In fact, the first 300 hundred years of the church was hugely impacted by African theologians.  Nonetheless, theologians from Africa, Europe, and Asia all participated in theological development.  So now as we look at the present situation, I ask my fellow white theologians, are you willing to loosen the grip of monopoly?  Can you step away from being in the center of the theological dialogue and join everyone else around the table where we can all participate as equals?  This is hard, it means denying the privilege and position one has, while simultaneously empowering important voices of those who need to be heard. It is a tough Christ-like and sacrificial act, but it will strengthen the unity, voice, and witness of the church.

Have this mind among yourselves, which is yours in Christ Jesus,who, though he was in the form of God, did not count equality with God a thing to be grasped, but made himself nothing, taking the form of a servant, being born in the likeness of men. And being found in human form, he humbled himself by becoming obedient to the point of death, even death on a cross” (Philippians 2:5-8).

We Had Some Church Today

I can remember time after time leaving the church service on Sunday, hearing one of the older saints in the church yell out that “we really had some church today”, or actually “chuch” would be the more accurate vernacular. Typically that meant that when the believers had gathered together, everything was right on point. Worship was inspiring and God-adoring, the choir sang their hearts out, and the preacher stirred the congregation with a Word that was really powerful. New people probably even came forward and asked Jesus to come into their hearts as their very own personal savior. That sounds great doesn’t it…. sounds like a day full of church doesn’t it? Or was that really good church after all? On our best day, when we have our best voices singing in harmony, people are lifting hands and clapping, is God pleased? When have we had some good church?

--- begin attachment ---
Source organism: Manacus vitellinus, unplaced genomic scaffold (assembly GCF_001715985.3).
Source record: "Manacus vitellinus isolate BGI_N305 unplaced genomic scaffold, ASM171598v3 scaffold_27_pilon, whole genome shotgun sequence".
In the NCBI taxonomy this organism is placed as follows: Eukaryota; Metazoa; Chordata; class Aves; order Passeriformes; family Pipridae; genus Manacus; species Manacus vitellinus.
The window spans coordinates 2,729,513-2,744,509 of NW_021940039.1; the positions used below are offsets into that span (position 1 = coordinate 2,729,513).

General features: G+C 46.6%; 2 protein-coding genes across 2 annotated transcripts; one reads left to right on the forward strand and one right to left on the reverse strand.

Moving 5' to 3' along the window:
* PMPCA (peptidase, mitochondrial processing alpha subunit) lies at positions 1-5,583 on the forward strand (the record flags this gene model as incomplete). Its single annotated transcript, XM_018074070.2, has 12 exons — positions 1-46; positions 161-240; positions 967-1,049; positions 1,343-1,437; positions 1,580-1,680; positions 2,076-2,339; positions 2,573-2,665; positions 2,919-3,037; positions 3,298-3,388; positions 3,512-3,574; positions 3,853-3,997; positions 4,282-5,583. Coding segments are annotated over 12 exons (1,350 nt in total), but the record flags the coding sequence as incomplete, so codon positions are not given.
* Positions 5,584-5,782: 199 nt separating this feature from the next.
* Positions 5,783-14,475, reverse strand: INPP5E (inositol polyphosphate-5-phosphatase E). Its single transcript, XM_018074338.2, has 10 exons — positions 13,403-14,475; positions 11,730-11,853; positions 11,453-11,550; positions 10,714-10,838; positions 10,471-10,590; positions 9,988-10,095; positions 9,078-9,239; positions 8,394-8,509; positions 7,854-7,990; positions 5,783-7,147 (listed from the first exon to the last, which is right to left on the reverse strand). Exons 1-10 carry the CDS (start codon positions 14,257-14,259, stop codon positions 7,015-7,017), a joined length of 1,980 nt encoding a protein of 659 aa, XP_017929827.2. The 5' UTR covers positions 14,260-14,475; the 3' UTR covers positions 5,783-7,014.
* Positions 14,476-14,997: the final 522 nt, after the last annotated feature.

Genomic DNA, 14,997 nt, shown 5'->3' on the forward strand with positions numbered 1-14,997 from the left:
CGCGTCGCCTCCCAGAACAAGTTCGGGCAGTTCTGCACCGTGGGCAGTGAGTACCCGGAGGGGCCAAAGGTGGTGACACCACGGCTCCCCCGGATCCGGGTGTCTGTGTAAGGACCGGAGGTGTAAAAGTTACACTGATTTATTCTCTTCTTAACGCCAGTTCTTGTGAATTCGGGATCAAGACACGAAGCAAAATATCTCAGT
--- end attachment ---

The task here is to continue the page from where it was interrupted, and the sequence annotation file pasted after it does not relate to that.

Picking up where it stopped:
Honestly, I question our understanding of good church. Do not get me wrong, I think God desires for us to come together regularly in His name. In fact Hebrews 10:25 tells us that we should not neglect coming together, however we should not so easily skip over verse 24 as many are in the habit of doing.It says “And let us consider how we may spur one another on toward love and good deeds” (TNIV). The emphasis of the verse doesn’t seem to care as much about the nature of our coming together, but the fruit of our coming together. It seems clear that the fruit of our coming together, is the producing of a community that is loving others and is doing good deeds. Our gatherings are not for the purpose of feeling good on the inside nor merely just becoming better people.